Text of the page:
Life is a mixture of good and bad, or so they say. Trouble is, there’s no way to determine where a particular life might fall along fortune’s spectrum. For every child born into the lap of luxury, there’s another born on the point of a knife. There are no guarantees as to what may transpire as the immediate present unfolds into the uncertain future. Things change in an instant. Two things, however, are certain. Everyone will suffer. And everyone will die. Back to where we came from. Knowing this, and understanding full well that any particular life embodies the potential for experiencing extreme pain and unhappiness — unceasing in some cases — is procreation really worth the risk?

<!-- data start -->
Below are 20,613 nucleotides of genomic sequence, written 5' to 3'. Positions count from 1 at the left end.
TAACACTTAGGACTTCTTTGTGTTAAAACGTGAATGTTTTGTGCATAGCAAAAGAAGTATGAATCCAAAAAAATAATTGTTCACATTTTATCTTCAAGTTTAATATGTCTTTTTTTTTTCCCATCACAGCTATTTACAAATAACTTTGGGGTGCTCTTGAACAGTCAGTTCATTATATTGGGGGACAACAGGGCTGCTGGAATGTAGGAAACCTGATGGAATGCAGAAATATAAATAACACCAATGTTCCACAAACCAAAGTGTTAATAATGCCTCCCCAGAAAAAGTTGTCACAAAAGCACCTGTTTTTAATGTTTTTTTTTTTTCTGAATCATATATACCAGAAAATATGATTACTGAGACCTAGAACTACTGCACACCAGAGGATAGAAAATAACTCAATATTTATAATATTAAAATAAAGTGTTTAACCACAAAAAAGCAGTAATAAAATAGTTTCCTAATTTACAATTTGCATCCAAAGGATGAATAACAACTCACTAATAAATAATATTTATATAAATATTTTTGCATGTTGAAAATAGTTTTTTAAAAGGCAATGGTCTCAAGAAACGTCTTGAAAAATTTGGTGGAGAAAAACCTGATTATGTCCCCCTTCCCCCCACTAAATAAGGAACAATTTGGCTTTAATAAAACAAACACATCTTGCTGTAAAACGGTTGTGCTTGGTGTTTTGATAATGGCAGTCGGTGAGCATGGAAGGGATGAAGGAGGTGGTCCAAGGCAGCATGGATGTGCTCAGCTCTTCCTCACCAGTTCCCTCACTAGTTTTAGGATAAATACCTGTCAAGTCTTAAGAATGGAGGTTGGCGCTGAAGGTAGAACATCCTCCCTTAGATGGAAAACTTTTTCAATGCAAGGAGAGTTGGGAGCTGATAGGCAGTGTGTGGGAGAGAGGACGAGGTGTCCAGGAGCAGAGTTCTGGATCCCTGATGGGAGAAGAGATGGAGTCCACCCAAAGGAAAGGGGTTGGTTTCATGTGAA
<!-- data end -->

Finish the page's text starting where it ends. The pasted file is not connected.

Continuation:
Jim Crawford doesn’t believe it is. In Confessions of an Antinatalist, Crawford reflects on what it means to exist in the belly of a ravening serpent-life whose only prey is itself, and whose teeth are very, very sharp.
Hope is my enemy. She is a succubus who descends upon sleeping humankind, whispering in their collective ear that there IS a future. A bright future, as a matter of fact; as long as we persevere in extending our essences through the lives of our children, and through their children. She is a liar, a snakeoil peddler bartering chimera for generative fluid, which she sucks out of us before casting our withered husks onto the fire. And so we fall, row upon row like seasons of corn, but not until we relinquish our seed into her exploitive hands. For in the end, we all die, and only Hope lives on. And we rot, sometimes mourned for a season, but presently forgotten. Ultimately, and like it or not, we are the future’s dirt. THIS is the state of affairs we choose to subject our children to.